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Jean-Bédel Bokassa

Bokassa, Jean-Bédel (zhäN-bĕdĕlˈ bōkäsˈsä) [key], 1921–96, president of Central African Republic (1966–79). He served (1939–61) in the French army, then organized his country's army, becoming commander in chief in 1963. In 1966 he led an army coup against President David Dacko, becoming president and prime minister of the republic. Declared president for life in 1972, he crowned himself "emperor" of the so-called Central African Empire in 1977. Erratic and violent, he was overthrown by a French-supported coup (1979) that reinstated Dacko as president. Bokassa lived in exile in France and Côte d'Ivoire, returning to the Central African Republic in 1987. He was arrested and charged with torture, murder, and cannibalism. Convicted of murdering several political opponents, Bokassa was sentenced to death, but that was later commuted to life in prison. He was released in 1993.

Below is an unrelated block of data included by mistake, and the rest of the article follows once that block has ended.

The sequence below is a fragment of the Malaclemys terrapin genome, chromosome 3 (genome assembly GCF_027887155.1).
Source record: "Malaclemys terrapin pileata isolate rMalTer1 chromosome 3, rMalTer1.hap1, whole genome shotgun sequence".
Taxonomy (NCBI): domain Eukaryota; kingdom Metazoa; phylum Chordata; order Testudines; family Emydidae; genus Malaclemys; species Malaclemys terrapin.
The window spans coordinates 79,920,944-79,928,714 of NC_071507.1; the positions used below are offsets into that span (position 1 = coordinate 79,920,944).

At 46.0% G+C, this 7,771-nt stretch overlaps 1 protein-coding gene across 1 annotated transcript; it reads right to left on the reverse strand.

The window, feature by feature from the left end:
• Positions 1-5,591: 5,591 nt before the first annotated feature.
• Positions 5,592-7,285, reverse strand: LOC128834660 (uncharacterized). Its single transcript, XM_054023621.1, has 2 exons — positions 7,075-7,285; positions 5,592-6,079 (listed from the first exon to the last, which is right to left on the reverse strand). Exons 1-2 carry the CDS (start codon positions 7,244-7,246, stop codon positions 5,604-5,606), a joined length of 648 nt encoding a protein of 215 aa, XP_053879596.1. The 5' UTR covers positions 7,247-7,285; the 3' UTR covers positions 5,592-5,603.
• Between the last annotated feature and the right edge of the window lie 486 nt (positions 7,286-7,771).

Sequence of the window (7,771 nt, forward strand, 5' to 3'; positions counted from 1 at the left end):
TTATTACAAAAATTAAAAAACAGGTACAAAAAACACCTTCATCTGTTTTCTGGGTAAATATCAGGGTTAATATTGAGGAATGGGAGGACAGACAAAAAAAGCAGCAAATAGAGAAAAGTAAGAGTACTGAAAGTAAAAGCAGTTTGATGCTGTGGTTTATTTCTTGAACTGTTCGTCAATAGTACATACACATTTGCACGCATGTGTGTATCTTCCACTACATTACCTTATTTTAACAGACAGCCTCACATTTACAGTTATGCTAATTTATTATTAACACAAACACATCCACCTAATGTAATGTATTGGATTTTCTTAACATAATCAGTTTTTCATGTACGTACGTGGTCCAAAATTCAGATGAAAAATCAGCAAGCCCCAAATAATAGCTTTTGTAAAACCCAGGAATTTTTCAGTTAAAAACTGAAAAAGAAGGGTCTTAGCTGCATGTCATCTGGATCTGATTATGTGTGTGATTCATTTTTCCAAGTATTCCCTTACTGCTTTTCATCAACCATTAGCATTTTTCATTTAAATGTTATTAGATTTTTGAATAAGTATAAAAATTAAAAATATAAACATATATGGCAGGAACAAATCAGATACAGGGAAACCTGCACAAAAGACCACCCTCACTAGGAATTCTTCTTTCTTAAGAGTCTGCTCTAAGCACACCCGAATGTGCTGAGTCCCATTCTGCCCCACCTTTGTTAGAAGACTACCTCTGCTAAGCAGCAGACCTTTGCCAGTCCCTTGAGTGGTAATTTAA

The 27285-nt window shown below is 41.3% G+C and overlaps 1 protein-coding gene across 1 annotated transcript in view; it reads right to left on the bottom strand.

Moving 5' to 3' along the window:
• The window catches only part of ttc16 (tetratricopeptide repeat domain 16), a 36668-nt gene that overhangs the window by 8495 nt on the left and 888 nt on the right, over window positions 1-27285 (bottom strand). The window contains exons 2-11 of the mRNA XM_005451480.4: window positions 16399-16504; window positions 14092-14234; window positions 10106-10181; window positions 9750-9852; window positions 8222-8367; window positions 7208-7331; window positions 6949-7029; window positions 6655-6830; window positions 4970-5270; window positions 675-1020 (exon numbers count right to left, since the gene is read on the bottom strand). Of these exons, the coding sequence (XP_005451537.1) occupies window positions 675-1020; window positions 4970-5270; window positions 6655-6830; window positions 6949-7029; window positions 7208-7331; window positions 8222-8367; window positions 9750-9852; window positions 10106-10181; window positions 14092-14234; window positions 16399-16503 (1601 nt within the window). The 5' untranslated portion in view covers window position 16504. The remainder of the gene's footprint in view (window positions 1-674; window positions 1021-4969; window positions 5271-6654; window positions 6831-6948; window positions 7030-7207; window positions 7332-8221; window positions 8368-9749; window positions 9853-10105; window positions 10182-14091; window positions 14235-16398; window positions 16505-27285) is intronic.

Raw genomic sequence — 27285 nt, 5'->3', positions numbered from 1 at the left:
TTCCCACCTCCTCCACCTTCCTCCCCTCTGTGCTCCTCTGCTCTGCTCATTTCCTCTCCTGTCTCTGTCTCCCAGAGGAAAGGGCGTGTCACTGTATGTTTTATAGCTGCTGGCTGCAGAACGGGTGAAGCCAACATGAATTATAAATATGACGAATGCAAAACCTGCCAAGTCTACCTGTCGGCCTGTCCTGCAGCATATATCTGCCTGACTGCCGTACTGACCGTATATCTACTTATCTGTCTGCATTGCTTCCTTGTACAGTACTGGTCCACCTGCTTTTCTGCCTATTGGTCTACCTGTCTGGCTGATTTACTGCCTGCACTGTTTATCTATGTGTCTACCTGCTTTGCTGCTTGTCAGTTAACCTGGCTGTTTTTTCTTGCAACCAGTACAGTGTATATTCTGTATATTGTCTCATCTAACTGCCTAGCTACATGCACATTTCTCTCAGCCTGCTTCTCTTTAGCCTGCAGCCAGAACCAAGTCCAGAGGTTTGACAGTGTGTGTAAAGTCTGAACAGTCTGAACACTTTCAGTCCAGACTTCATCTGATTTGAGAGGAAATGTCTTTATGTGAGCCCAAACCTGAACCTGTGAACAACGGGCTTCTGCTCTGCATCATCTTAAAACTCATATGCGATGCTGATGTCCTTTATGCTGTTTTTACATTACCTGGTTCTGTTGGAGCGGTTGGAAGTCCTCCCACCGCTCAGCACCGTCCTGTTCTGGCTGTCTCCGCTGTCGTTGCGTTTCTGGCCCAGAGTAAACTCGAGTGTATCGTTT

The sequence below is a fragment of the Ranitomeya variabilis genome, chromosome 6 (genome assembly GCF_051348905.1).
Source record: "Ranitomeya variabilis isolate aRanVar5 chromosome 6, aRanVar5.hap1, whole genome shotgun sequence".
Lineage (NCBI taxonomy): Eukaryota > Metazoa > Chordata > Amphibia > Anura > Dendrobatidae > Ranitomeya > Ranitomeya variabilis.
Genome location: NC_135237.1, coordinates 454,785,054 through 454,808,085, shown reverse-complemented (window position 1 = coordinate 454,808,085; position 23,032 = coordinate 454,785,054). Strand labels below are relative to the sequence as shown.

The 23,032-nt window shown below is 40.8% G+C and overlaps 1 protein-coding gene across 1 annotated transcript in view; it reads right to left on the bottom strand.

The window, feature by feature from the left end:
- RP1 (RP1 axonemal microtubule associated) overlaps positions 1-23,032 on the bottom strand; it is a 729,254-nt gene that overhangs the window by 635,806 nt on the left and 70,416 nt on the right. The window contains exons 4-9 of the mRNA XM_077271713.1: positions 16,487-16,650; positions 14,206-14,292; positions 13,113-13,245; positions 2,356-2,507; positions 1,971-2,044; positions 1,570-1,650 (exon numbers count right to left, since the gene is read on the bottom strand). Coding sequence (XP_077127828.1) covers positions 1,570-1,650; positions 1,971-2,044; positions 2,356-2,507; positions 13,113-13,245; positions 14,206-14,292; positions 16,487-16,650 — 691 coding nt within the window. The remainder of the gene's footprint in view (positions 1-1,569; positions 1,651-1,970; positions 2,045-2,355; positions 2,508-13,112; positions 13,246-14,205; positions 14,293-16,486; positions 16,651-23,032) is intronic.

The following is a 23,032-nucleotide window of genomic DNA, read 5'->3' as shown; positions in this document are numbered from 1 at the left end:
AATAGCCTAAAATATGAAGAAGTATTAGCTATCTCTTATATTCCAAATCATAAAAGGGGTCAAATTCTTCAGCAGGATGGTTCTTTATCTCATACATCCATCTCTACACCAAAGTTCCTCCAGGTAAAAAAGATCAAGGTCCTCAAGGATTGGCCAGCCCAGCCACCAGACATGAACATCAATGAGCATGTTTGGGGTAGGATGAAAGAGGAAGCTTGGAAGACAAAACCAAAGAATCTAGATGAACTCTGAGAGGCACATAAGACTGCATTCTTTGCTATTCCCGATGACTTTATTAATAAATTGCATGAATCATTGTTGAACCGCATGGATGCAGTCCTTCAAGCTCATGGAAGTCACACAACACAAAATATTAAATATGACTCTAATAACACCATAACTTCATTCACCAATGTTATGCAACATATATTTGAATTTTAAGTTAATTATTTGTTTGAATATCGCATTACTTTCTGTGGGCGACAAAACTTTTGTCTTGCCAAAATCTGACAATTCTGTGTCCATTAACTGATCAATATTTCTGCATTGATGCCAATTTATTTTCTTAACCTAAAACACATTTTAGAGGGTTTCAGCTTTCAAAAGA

The Columbia Electronic Encyclopedia, 6th ed. Copyright © 2012, Columbia University Press. All rights reserved.

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